ISOLATE CERTAIN PLOTS WITH DISTINCTIVE CHARACTERS.
Although Hine seeks to identify and isolate certain plots in order to vinify yields using an approach focused on micro-provenance and marked by precision, the heart of the cognac adventure resides in the final blending process. This is what guarantees the character of every Hine cognac that leaves our cellars. Cue our cellar master Eric Forget, who calls on his memory and sense of harmony to recreate the essence of every blend each year using the invariably different eaux-de-vie made available to him annually. So like the conductor of an orchestra reinterpreting the same score, year after year, with new groups of musicians every time.
VINTAGES AS A QUINTESSENCE
With precision and originality at the heart of our philosophy for over two and a half centuries, we decided long ago to make the production of vintage crus our hallmark despite operating in a region where blending reigns supreme. Offering liquid snapshots that capture the essence of a particular year, this approach to cognac production echoes the elaboration of fine wines and champagnes, and is only possible in years when nature provides optimum conditions for remarkable expression. With the tradition of vintages almost extinct in Cognac today, it remains a privilege of the House of Hine – guardian of the casks and demijohns in which vintage cognacs age serenely under floorboards, just a stone’s throw away from the Charente.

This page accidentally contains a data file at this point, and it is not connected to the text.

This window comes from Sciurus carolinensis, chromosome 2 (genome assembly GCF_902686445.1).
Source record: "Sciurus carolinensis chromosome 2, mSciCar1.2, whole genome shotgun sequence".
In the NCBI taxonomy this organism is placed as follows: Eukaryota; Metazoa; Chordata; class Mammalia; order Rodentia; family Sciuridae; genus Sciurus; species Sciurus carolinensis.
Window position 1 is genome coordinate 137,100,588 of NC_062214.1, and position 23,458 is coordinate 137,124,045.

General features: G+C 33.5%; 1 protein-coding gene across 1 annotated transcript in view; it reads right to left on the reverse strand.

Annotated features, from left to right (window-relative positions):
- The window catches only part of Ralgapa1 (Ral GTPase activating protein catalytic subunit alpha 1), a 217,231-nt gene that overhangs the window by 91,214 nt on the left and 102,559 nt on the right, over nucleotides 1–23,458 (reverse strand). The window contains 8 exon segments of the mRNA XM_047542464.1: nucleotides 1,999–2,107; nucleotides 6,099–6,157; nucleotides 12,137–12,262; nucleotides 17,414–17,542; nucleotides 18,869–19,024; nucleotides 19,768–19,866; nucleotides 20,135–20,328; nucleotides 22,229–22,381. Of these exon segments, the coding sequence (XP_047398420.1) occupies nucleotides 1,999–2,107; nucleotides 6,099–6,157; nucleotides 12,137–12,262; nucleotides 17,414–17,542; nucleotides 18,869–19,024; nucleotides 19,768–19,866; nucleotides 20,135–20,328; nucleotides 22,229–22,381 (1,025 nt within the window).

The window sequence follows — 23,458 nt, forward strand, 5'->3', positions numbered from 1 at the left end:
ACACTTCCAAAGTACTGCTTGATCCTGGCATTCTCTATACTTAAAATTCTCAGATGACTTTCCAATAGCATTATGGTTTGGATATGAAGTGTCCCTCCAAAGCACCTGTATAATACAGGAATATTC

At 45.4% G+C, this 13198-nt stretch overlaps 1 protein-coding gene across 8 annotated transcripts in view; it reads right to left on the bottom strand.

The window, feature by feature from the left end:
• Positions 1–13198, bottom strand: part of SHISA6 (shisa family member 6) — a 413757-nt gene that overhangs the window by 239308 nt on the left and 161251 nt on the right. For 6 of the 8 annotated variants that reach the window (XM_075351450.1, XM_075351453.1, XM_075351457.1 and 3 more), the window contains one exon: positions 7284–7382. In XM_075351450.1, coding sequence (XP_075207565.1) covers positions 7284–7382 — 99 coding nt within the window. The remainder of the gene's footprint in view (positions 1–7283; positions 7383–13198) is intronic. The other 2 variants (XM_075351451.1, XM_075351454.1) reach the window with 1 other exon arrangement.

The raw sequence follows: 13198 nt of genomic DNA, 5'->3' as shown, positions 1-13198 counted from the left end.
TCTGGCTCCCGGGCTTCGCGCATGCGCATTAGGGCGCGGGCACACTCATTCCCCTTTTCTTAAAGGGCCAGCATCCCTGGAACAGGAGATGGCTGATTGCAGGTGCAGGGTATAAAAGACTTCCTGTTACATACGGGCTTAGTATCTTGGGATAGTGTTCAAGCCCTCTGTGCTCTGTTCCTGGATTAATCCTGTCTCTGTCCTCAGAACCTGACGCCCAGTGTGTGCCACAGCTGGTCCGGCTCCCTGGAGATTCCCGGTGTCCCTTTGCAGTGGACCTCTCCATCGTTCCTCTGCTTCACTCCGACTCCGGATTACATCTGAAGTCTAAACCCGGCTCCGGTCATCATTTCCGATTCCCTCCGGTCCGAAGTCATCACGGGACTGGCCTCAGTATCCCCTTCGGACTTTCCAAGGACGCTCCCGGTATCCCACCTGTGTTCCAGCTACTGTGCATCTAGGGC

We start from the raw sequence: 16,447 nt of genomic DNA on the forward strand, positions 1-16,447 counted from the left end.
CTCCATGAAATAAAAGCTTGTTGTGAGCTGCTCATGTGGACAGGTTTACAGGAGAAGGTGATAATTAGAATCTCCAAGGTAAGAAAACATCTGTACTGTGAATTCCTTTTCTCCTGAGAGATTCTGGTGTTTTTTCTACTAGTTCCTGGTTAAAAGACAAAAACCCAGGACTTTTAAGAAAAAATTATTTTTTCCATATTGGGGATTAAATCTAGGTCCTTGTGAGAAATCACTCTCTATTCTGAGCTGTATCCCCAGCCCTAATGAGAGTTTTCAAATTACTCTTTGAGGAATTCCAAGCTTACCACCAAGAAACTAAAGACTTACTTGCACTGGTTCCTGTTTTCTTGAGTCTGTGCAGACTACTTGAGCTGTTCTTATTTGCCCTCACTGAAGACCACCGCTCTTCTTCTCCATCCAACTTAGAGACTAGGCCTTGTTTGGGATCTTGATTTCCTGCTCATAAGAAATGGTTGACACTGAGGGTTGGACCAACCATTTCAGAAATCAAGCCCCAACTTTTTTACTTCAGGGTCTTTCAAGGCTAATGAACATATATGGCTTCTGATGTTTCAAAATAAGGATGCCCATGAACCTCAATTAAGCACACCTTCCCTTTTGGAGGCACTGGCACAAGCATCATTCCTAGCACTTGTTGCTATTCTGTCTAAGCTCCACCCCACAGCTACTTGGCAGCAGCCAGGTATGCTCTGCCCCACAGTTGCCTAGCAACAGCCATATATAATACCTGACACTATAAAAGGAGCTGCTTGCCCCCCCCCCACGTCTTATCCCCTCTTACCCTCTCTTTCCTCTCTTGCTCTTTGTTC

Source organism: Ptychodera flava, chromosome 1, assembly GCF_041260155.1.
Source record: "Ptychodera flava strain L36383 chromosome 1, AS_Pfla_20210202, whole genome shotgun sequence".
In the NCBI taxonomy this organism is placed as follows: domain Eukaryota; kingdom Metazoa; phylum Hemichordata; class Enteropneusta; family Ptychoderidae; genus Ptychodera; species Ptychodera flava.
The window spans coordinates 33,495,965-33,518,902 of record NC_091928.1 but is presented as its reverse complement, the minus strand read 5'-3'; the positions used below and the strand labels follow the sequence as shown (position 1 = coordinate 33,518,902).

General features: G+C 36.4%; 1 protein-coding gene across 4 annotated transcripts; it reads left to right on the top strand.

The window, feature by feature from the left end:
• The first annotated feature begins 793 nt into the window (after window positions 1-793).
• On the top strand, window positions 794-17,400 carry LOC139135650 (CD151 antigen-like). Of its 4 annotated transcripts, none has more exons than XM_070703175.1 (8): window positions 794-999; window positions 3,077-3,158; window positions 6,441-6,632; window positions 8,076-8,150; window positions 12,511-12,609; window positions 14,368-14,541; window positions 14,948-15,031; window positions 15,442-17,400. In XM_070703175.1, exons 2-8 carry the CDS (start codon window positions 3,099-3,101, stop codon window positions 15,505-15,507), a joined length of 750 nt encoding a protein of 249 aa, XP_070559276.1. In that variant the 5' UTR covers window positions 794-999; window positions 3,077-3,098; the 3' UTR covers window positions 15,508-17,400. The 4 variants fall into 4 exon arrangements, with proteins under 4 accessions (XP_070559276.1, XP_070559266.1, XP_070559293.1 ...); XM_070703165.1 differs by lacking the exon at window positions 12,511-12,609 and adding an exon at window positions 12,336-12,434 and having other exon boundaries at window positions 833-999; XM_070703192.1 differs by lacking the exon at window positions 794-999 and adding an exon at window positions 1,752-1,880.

OUR EARLY LANDED COGNACS MATURE IN CELLARS IN THE UNITED KINGDOM
Another unusual choice– stemming from Thomas Hine’s English roots and the history of European commerce in the 18th and 19th centuries – enables us to perpetuate a highly atypical approach to ageing: Early Landed vintages. The distinctive feature of these cognacs is that they are sent in cask to the United Kingdom to be matured in very different temperature and humidity conditions to those found in our Jarnac cellars. This twenty-year cross-channel sabbatical infuses the eaux-de-vie with a mellow, more delicate patina imbued with aromas of candied orange and gingerbread. Comparing the same vintage aged in Jarnac and the United Kingdom is always an astonishing experience, so distinct are their flavours.
“HONNI SOIT QUI MAL Y PENSE”
Since 1962, the House of Hine has been awarded a Royal Warrant by Appointment to Her Majesty the Queen Elizabeth II, and remains the only official supplier of cognac to the British monarchy.
Might this splendid honour be a mischievous nod to the origins of the House and its emblem of a recumbent stag, resting firmly on French soil with its head turned towards England, saluting the path travelled?
$50 – $100